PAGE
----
Plan sponsors can currently use an average of interest rates and returns to smooth out the ups and downs of the market and make pension funding more predictable year over year, said Newton.

The government’s proposal significantly limits the availability of such smoothing methodology, he said.

The changes would eliminate the averaging of solvency interest rates, require the use of current interest rates to value plan liabilities, limit smoothing of going-concern assets to no more than the last five years and limit the actuarial value of going-concern and solvency assets to within 20 per cent of market value.

These changes are needed to ensure employees receive the benefits they were promised, said Duncan.

“Over the last few years, I have had many difficult conversations with individuals who thought their pension was more secure than it turned out to be,” he said.

The proposed changes would accelerate the timing of required contributions and might increase employer costs in the short term, but the changes are moderate compared to other jurisdictions such as Quebec, said Duncan.

“Allowing letters of credit and deferring the start of amortization periods will also help employers,” he said. “In addition, a number of the proposed reforms would be phased in to provide adequate time for employer sponsors and other stakeholders to adjust to the changes.”

However, multi-employer pension plans (MEPPs) and jointly sponsored pension plans (JSPPs) that meet certain criteria would be exempt from solvency funding requirements.

This shows the government is trying to encourage the creation of more of these plans, where either employers and employees share the responsibility for deficits and surpluses (JSPPs) or employers can reduce benefits in the face of deficits (MEPPs), said David Vincent, a senior partner at law firm Ogilvy Renault in Toronto.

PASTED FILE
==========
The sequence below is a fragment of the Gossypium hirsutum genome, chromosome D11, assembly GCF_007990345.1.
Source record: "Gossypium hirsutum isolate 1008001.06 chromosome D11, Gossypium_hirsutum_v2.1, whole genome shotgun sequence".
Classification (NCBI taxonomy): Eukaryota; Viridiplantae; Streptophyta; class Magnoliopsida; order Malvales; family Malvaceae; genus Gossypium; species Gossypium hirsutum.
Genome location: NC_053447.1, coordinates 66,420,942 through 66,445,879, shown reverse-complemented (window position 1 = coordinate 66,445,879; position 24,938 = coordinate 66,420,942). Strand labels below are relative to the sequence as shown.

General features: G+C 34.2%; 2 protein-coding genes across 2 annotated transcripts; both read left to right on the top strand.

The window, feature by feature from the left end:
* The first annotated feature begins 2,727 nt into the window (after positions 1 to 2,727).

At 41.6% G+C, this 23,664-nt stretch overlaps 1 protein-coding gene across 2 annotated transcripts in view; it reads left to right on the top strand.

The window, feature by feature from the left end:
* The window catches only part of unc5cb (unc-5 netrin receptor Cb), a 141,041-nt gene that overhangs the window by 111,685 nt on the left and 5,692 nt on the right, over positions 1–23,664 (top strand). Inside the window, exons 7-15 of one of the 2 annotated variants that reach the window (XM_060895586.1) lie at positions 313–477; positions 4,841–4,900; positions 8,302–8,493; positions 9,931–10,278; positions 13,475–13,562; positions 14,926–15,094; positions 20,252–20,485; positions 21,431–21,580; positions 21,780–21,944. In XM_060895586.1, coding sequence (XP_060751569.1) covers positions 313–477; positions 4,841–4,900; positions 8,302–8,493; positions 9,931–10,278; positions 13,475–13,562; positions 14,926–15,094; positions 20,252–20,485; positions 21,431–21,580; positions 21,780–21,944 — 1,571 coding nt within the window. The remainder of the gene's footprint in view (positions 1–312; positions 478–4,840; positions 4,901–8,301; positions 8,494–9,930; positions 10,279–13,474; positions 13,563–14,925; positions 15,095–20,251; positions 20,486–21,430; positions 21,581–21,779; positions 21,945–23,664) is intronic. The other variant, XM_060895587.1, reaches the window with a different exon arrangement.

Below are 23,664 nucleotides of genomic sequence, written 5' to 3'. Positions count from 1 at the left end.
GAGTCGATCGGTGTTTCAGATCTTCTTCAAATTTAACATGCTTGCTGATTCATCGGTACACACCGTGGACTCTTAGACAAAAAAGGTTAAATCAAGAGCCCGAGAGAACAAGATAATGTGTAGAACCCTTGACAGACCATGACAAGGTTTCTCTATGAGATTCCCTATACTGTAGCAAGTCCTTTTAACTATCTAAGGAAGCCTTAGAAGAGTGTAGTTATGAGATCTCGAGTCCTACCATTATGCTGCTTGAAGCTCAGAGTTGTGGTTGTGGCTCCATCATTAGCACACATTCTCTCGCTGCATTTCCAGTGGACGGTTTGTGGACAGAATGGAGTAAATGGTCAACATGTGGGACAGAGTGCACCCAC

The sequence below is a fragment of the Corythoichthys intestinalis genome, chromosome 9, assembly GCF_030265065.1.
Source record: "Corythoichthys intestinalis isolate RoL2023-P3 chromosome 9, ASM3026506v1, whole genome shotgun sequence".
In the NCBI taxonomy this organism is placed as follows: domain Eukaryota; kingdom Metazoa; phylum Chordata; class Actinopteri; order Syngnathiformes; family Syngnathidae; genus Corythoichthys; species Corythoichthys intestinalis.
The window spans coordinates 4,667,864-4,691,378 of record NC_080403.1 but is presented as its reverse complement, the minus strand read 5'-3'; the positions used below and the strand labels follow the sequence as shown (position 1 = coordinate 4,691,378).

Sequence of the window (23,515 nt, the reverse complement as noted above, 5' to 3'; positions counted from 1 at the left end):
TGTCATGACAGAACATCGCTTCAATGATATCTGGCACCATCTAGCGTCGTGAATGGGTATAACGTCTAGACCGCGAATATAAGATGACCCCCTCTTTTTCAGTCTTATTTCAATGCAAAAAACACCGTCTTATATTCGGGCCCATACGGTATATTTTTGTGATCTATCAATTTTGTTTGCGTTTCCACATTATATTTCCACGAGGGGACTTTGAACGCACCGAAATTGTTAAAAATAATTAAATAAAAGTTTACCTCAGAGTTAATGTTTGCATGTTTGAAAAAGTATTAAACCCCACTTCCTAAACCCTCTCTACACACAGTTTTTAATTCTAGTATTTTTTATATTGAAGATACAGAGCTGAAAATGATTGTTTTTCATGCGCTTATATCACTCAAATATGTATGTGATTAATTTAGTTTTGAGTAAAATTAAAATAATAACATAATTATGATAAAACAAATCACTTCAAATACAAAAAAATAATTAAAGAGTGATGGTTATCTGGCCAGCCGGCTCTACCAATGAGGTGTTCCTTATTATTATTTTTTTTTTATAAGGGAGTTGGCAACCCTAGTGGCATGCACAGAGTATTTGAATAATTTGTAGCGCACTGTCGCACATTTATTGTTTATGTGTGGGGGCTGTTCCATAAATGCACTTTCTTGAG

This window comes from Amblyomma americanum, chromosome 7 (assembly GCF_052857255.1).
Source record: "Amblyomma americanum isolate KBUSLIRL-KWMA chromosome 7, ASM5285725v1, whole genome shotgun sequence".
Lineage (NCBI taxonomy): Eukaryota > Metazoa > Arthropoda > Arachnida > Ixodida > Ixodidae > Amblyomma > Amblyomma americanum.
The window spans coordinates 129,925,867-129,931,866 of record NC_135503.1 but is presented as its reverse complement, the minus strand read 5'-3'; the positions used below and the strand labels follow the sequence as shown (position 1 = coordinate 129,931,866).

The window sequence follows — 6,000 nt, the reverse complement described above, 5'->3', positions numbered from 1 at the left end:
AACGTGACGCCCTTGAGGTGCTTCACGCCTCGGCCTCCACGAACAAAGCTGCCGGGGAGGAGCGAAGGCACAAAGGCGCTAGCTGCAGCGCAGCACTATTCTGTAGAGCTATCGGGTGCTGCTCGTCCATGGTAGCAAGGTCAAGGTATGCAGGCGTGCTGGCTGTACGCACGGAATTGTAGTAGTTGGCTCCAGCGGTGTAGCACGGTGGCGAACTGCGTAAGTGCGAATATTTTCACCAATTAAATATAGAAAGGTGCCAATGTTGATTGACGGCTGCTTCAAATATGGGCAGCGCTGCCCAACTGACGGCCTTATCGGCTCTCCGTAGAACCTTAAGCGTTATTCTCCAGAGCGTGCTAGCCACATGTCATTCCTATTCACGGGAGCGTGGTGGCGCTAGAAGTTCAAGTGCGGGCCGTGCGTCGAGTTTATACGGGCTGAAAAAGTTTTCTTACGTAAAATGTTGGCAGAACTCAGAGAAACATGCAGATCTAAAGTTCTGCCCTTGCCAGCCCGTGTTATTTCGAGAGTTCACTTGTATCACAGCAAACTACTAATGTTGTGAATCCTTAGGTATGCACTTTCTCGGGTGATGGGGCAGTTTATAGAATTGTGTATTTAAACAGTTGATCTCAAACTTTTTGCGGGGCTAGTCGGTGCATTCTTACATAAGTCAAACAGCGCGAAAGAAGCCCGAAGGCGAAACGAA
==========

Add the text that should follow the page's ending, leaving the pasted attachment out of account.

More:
Employers in these funds have argued they shouldn’t have to fund a plan on a solvency or windup basis because, with multiple employers, the likelihood of a windup is remote, said Vincent.

“This announcement accepts that. It’s a big win for them,” he said.

While doubling the premiums for the pension benefits guarantee fund isn’t a huge cost for employers since the initial premiums were so low, it just goes to show the fund can’t be self-funding, said Claussen at Mercer.

If any one of the large employers that are part of the fund goes bankrupt, the fund wouldn’t be able to meet its obligations and the government would have to bail it out, said Claussen.

And the fund only gives DB plans benefit security while the majority of employees with pensions have a DC plan, said Newton.

“To have a guarantee fund seems a bit one-sided,” he said.

The fact the Pension Benefits Act has never had a specific regime for DC plans has been a “glaring deficiency in the legislation,” said Newton.

The government is inviting comments on the proposed changes from employers, employees and unions before drafting legislation, said Vincent. So it’s important for employers to become aware of these changes, he said.

“There’s a window of opportunity for employers who are going to be affected by these proposals to comment on them,” said Vincent. That window will probably close sometime in October, he added.